The events leading to the Butler report

Chronology of events leading up to the publication on Wednesday of a British inquiry into the use of intelligence about Iraqi's alleged weapons of mass destruction before the war:

    Lord Butler of Brockwell headed the British inquiry



    April 10: Prime Minister Tony Blair tells parliament

    there is "no doubt at all that the development of weapons of mass

    destruction by Saddam Hussein poses a severe threat, not just to the

    region but to the wider world".


    September 24: Blair presents parliament with a dossier

    on Iraq's alleged weapons of mass destruction that states Iraq could

    deploy chemical or biological weapons in just 45 minutes.

    This claim is splashed across newspaper front pages.




    March 20: US and British forces invade Iraq after failing to

    obtain a final clear United Nations mandate to do so. Saddam

    Hussein's regime collapses in a matter of days. No weapons of mass

    destruction (WMDs) are used.


    March 25: Blair counsels patience on the search for WMDs,

    saying: "There is absolutely no doubt at all that these weapons of

    mass destruction exist."


    May 29: BBC radio airs a report quoting an unidentified

    senior official as saying Blair's office ordered that the September

    dossier be "sexed up", notably to add in the 45-minute claim.


    June 6: The government complains about the report and seeks

    to find out who was responsible for the BBC's allegation. Government

    weapons scientist David Kelly is later named as the source.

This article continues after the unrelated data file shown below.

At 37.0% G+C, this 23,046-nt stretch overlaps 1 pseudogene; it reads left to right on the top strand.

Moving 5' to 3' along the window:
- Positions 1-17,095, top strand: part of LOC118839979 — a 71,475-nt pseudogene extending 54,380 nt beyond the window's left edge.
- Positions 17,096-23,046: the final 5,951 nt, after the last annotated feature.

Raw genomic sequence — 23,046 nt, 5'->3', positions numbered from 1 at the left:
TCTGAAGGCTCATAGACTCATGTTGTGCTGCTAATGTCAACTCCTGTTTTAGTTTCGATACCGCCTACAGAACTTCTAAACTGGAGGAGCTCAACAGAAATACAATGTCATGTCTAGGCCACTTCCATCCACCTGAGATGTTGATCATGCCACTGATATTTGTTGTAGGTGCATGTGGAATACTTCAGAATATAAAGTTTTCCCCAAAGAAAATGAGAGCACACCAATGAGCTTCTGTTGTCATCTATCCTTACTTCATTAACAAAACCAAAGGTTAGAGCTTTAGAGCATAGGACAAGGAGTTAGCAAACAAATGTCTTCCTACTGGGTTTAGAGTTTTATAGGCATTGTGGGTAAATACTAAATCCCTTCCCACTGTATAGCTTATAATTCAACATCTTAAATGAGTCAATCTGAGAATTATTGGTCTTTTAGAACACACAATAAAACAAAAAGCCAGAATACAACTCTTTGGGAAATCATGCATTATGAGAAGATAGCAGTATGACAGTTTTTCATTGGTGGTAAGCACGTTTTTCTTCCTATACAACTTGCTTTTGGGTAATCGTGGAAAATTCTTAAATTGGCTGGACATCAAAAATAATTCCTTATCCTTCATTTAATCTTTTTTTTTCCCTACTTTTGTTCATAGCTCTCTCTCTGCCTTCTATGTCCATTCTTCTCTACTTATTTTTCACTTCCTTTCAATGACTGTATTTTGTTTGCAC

July 17: Kelly kills himself days after facing a tough

    grilling from a committee of lawmakers. Blair immediately orders a

    judicial inquiry.


    August 1: Lord Brian Hutton opens his inquiry. It begins

    taking evidence on August 11 and continues until October 13.




    January 28: Hutton finds the government was not responsible

    for Kelly's death and denounces the BBC report as unfounded". Blair

    hails this as a clear vindication. The BBC's chairman and director

    general subsequently resign.


    Later that day David Kay, the former head of the US-British Iraq

    Survey Group, which has led the hunt for WMDs since the war, calls

    for an analysis of US intelligence, admitting: "We were all wrong,



    February 2: US President George W. Bush says he will launch an

    independent investigation into intelligence on Iraq's alleged



    February 3: Blair announces that Britain will hold its own

    inquiry, telling lawmakers that "we have a look at the intelligence

    that we received and whether it was accurate or not". The inquiry is

    to be headed by Lord Robin Butler, a veteran former head of the

    civil service.


    July 9: A Senate investigation reports that the US intelligence

    community "mischaracterised" information about Iraq's weapons before

    the war, but says Bush's administration did not pressure CIA



    July 10: Four days before the Butler inquiry reports, a former

    head of Britain's Joint Intelligence Committee says Blair must

    assume responsibility for any British intelligence mistakes. 

    "The buck stops there," Dame Pauline Neville-Jones says.


    July 13: Blair receives advanced copy of the Butler report and

    immediately defends the decision to go to war in Iraq, denying he

    had been fed "duff" intelligence.


    July 14: Butler delivers his report. 



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